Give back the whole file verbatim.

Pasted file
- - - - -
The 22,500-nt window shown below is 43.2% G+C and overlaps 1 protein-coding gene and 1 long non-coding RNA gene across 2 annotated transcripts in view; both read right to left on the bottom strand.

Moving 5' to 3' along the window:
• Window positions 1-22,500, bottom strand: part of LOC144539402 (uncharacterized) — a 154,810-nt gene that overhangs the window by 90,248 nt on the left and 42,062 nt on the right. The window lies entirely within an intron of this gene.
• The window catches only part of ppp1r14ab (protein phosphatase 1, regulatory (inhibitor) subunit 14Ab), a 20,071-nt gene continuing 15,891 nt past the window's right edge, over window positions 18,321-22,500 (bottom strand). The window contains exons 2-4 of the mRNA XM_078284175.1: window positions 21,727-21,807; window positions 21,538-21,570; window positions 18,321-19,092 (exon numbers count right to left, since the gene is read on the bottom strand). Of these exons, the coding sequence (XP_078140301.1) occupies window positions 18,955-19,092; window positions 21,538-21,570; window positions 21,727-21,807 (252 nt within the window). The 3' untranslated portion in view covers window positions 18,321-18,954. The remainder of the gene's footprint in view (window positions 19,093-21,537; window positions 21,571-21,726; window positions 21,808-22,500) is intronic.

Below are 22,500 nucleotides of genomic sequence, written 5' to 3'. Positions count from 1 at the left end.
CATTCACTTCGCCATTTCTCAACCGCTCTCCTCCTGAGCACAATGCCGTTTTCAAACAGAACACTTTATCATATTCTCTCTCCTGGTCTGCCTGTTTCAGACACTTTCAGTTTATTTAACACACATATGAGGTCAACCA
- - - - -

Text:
The 22,500-nt window shown below is 43.2% G+C and overlaps 1 protein-coding gene and 1 long non-coding RNA gene across 2 annotated transcripts in view; both read right to left on the bottom strand.

Moving 5' to 3' along the window:
• Window positions 1-22,500, bottom strand: part of LOC144539402 (uncharacterized) — a 154,810-nt gene that overhangs the window by 90,248 nt on the left and 42,062 nt on the right. The window lies entirely within an intron of this gene.
• The window catches only part of ppp1r14ab (protein phosphatase 1, regulatory (inhibitor) subunit 14Ab), a 20,071-nt gene continuing 15,891 nt past the window's right edge, over window positions 18,321-22,500 (bottom strand). The window contains exons 2-4 of the mRNA XM_078284175.1: window positions 21,727-21,807; window positions 21,538-21,570; window positions 18,321-19,092 (exon numbers count right to left, since the gene is read on the bottom strand). Of these exons, the coding sequence (XP_078140301.1) occupies window positions 18,955-19,092; window positions 21,538-21,570; window positions 21,727-21,807 (252 nt within the window). The 3' untranslated portion in view covers window positions 18,321-18,954. The remainder of the gene's footprint in view (window positions 19,093-21,537; window positions 21,571-21,726; window positions 21,808-22,500) is intronic.

Below are 22,500 nucleotides of genomic sequence, written 5' to 3'. Positions count from 1 at the left end.
CATTCACTTCGCCATTTCTCAACCGCTCTCCTCCTGAGCACAATGCCGTTTTCAAACAGAACACTTTATCATATTCTCTCTCCTGGTCTGCCTGTTTCAGACACTTTCAGTTTATTTAACACACATATGAGGTCAACCA